PoC testing

Although a common site in other hospital and community settings, PoC blood testing is not used widely within imaging,7 with limited evaluation of its clinical utility in this environment. Research has shown variation between device performance,8,9 although there is strong concordance with laboratory testing and assurance of the performance standards of many different devices.
 
What has not yet been realised is the opportunity to streamline the imaging pathway and only undertake testing on patients with risk factors. This would remove a significant administrative burden from clinicians and imaging departments as well as reduce inappropriate testing. For many departments, this is a fundamental change in procedures and it will take some convincing of the validity of such a change. Research is ongoing to evaluate the implementation of a screening enabled pathway utilising PoC and this will hopefully provide evidence of the challenges and benefits of the innovation.
 
Figure 2a
Figure 2A: Iodinated contrast media being used to guide an interventional angiography stenting procedure of the proximal external iliac artery. 
 
Figure 2b
Figure 2B: Confirmation of good angiographic result post-stent placement.
 

Case studies

A 75-year-old patient was referred for a CT scan of the abdomen. The referring clinician had arranged a kidney function test, which confirmed a normal level of 70ml/min/1.73m2. On the scan day, the patient indicated that she had been unwell in the previous week; therefore a PoC creatinine test was performed. This identified a marked reduction in kidney function to 28ml/min/1.73m2, confirmed on laboratory testing. The early indication enabled appropriate action to be taken, including advice regarding proactive oral hydration. On follow up testing three days later, this had improved to 58ml/min/1.73m2.
 
Another 87-year-old patient with chronic kidney disease whose eGFR over the preceding four months varied between 39 and 44ml/min/1.73m2 had a PoC test on the day of her CT urogram. This showed a marked improvement with an eGFR of 64ml/min/1.73m2 and provided assurance around the administration of contrast. On questioning, the patient had recently been catheterised and had been maintaining her fluid balance.
 
Both of these case studies confirm the benefit of PoC testing for patients whose kidney function may have altered, both to ensure patient safety and to prevent contrast being withheld inappropriately.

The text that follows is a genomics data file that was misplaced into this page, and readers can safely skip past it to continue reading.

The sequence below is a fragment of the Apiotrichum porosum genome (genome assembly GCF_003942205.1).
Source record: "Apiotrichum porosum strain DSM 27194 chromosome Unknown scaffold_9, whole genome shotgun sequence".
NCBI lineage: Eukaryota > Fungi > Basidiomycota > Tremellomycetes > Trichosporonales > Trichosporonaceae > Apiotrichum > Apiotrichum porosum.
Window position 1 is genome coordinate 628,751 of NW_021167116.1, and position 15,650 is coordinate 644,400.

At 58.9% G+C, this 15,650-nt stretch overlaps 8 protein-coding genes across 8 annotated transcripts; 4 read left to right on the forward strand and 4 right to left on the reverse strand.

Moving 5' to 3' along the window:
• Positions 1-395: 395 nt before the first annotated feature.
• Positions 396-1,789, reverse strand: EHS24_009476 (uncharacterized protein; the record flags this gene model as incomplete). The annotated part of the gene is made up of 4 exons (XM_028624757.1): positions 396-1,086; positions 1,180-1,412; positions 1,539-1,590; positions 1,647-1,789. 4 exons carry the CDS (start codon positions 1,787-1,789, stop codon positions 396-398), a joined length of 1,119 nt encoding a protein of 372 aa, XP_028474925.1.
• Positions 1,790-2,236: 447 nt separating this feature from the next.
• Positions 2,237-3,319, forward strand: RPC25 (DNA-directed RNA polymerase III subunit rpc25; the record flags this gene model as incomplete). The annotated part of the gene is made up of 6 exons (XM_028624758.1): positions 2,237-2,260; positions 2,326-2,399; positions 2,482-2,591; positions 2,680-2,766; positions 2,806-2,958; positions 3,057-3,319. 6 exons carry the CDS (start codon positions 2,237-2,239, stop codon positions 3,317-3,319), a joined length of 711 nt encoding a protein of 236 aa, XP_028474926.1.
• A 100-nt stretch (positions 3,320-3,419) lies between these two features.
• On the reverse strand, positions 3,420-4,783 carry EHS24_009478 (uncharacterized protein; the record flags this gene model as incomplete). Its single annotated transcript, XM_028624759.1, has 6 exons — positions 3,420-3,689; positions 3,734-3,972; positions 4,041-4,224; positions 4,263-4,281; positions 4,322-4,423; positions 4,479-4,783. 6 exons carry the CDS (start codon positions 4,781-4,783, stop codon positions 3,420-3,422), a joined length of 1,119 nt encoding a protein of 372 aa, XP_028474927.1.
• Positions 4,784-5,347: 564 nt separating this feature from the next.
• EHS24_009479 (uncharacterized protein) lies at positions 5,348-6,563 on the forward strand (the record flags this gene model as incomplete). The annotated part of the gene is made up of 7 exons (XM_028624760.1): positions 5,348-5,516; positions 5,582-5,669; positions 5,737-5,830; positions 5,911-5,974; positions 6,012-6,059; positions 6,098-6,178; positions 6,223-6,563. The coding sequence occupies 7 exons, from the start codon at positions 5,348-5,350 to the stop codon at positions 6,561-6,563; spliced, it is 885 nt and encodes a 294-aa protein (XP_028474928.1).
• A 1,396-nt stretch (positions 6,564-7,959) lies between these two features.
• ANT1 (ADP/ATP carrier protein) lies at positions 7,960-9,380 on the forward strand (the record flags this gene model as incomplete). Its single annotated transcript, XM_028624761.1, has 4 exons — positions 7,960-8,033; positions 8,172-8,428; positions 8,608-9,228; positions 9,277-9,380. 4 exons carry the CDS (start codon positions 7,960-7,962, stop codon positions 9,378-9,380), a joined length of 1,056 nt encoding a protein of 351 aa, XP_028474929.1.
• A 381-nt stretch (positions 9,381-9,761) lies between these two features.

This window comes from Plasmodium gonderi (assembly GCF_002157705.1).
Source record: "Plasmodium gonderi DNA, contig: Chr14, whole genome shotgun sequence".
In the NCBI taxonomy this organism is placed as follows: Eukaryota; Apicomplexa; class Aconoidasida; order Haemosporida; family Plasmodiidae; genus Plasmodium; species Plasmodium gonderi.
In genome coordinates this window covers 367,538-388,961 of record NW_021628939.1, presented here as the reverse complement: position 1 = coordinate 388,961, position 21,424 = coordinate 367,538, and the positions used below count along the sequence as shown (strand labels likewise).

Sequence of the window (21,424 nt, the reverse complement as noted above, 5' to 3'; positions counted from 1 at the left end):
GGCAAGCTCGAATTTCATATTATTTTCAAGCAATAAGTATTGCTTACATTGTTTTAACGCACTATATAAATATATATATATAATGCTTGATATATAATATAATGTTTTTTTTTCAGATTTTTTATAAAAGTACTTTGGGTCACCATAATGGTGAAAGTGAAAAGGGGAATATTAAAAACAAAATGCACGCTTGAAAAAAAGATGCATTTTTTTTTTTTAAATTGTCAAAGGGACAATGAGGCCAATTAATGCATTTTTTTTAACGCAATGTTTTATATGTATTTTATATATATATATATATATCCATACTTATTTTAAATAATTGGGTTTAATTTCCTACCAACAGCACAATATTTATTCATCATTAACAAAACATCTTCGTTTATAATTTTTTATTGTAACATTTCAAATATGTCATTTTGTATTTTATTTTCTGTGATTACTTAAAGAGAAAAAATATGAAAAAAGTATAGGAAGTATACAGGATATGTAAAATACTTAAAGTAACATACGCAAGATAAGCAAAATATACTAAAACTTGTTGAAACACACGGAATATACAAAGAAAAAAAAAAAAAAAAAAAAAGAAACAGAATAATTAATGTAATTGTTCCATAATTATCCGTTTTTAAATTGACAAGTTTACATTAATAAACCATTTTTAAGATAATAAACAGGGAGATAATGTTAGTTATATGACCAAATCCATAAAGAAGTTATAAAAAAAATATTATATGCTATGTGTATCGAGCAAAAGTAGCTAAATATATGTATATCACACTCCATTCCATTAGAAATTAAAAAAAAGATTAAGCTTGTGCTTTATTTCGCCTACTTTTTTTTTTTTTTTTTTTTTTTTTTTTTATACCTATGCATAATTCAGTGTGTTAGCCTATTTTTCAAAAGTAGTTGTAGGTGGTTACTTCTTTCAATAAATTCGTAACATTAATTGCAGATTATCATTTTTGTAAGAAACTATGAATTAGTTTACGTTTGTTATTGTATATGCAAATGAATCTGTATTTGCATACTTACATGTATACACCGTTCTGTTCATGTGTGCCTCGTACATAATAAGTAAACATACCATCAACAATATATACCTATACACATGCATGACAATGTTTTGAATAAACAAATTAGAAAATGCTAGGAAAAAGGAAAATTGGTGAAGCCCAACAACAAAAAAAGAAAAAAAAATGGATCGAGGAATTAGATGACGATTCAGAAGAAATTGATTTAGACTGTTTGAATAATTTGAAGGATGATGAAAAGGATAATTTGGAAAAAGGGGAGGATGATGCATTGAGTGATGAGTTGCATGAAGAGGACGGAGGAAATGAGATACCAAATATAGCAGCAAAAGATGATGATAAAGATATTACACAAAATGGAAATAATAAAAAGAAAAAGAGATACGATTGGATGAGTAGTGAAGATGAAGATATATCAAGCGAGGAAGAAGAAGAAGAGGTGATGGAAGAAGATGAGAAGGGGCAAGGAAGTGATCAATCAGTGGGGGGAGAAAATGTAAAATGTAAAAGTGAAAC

Conclusions

In the imaging setting, complications from contrast administration are thankfully rare, with a mild allergic reaction being the most commonly encountered. Contrast carries a small, and controversial, risk of PC-AKI, yet current strategies often rely on blanket testing of all patients as a precaution. The use of a screening tool and PoC testing may provide the greatest opportunity to streamline the imaging pathway and provide assurance of patient safety. International consensus on screening tools is required to enable a step change in pathway redesign underpinned by confidence in PoC device performance standards.
 

References

1 Royal Australian & New Zealand College of Radiologists. Iodinated contrast media guideline. Sydney; 2016.
2 Davenport MS et al. Contrast material-induced nephrotoxicity and intravenous low-osmolality iodinated contrast material: risk stratification by using estimated glomerular filtration rate. Radiology 2013;268:719–28.
3 Kooiman J et al. Meta-analysis: serum creatinine changes following contrast enhanced CT imaging. Eur J Radiol 2012;81:2554–61.
4 European Society of Urogenital Radiology. ESUR guidelines on contrast media, 2016. Version 9. www.esur.org/esur-guidelines/ (accessed May 2018).
5 van der Molen AJ et al. Post-contrast acute kidney injury – Part 1: Definition, clinical features, incidence, role of contrast medium and risk factors. Recommendations for updated ESUR Contrast Medium Safety Committee guidelines. Eur Radiol 2018;doi: 10.1007/s00330-017-5246-5. 
6 Aycock RD et al. Acute kidney injury after computed tomography: a meta-analysis. Ann Emerg Med 2017;71:44–53.
7 Harris MA et al. Strategies for assessing renal function prior to outpatient contrast-enhanced CT: a UK survey. Br J Radiol 2016;89(1067):20160077. 
8 Snaith B et al. Point-of-care creatinine testing for kidney function measurement prior to contrast-enhanced diagnostic imaging: evaluation of the performance of three systems for clinical utility. CCLM 2018; doi:10.1515/cclm-2018-0128.
9 Korpi-Steiner NL et al. Comparison of three whole blood creatinine methods for estimation of glomerular filtration rate before radiographic contrast administration. Clin Chem 2009;132:920–6.